It's been a rough few months for the oil industry. But rising oil prices are giving workers reason to hope again. And the latest numbers from Job Service Williston back that up.
When oil prices sank below $30 per barrel, workers in the industry got hit hard.
"Things started slowing down, and the bottom of us kind of got laid off," says Joseph Eckdahl, looking for work.
The second quarter of 2015 saw hirings drop nearly 38 percent. Mining and oil jobs saw a nearly 68 percent drop.
"It took a huge hit. Things were just going crazy when I got up here in 2012. There was lots more traffic, jobs everywhere, running around at night, and there's a lot less trucks on the road," says Eckdahl.
Joseph Eckdahl is one of many out of work because of slumping oil prices. But the latest jobs data show a step in the right direction.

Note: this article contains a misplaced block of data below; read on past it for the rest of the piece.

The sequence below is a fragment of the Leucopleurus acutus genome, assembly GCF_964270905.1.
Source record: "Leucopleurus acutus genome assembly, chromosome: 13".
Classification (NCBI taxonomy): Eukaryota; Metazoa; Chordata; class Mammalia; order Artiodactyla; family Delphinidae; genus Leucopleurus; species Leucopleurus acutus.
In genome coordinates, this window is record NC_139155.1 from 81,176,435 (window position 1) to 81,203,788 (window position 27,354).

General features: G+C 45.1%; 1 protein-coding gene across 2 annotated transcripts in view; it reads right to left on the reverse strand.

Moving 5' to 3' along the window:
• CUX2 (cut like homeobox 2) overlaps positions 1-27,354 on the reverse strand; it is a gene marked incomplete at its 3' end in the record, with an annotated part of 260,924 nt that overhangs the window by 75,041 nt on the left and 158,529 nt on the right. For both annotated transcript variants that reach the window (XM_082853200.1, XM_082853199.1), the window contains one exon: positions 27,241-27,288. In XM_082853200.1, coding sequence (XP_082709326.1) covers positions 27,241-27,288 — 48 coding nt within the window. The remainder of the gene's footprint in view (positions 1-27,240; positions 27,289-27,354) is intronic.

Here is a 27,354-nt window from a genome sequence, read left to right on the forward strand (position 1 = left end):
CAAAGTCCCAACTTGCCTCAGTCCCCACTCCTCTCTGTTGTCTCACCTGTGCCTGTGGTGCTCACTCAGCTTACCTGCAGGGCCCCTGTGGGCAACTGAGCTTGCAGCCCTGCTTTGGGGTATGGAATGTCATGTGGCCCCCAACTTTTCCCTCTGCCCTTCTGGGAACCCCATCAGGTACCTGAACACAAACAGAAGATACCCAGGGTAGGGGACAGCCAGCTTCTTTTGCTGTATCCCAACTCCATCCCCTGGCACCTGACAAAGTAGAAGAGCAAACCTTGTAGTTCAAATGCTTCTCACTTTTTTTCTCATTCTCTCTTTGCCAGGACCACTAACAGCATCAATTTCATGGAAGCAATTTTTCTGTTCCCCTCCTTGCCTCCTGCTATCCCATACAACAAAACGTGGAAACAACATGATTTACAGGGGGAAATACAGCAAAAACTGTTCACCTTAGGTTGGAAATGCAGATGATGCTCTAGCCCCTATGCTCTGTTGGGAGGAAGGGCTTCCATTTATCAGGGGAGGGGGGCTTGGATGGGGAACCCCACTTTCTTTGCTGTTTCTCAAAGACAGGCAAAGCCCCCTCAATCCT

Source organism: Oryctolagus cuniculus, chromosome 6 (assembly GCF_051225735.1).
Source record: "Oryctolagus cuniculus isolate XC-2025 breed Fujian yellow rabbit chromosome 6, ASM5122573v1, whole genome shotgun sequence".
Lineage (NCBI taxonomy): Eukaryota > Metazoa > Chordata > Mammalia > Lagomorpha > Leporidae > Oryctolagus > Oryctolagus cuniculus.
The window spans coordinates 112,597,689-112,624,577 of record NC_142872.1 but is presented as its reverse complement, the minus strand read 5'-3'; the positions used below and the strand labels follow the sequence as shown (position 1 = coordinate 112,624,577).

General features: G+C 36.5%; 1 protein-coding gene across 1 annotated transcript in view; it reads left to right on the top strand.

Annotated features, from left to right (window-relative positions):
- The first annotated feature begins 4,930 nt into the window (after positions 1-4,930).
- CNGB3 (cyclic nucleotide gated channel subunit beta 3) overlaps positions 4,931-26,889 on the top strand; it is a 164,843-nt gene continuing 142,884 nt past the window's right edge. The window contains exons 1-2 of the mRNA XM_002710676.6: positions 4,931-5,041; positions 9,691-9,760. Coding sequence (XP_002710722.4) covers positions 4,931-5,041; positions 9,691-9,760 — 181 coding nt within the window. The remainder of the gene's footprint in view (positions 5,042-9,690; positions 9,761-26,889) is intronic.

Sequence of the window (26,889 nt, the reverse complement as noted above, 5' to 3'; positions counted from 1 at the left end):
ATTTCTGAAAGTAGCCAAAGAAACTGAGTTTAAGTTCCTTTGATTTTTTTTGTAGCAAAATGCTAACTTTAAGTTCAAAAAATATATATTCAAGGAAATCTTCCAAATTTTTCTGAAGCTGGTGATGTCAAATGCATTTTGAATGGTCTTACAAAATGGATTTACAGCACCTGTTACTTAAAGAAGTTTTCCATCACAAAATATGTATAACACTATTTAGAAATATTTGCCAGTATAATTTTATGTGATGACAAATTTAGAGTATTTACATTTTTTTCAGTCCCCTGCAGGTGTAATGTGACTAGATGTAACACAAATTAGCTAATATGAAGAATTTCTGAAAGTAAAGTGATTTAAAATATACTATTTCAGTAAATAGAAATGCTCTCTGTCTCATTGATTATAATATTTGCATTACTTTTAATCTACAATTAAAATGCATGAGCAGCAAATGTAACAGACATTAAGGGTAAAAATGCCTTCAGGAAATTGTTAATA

"I think it's always doom and gloom what we've been hearing about the last year, but I think there's a lot of positives still going on in our state, and that's shown here in our overall job opening numbers," says Phil Davis, Job Service North Dakota.
Unemployment in Williams County dropped from 4 1/2 percent in April to 4.2 percent in May. And job openings increased from 758 in May to 805 in June. Unemployment claims fell from 284 in April to 188 in May.
"I don't think we're completely out of the woods yet, but obviously there's still room to grow and I think over time, we'll see that," says Davis.
With oil prices pushing $50 per barrel, the Bakken is starting to gain momentum.
"It's definitely picking up. I think a lot of people have left also, so that makes more things available for people that are coming up here and venturing in. So that's nice," says Eckdahl.
Eckdahl says he's confident he'll be able to find a job soon.
Davis expects the growing trend to continue over the next few months.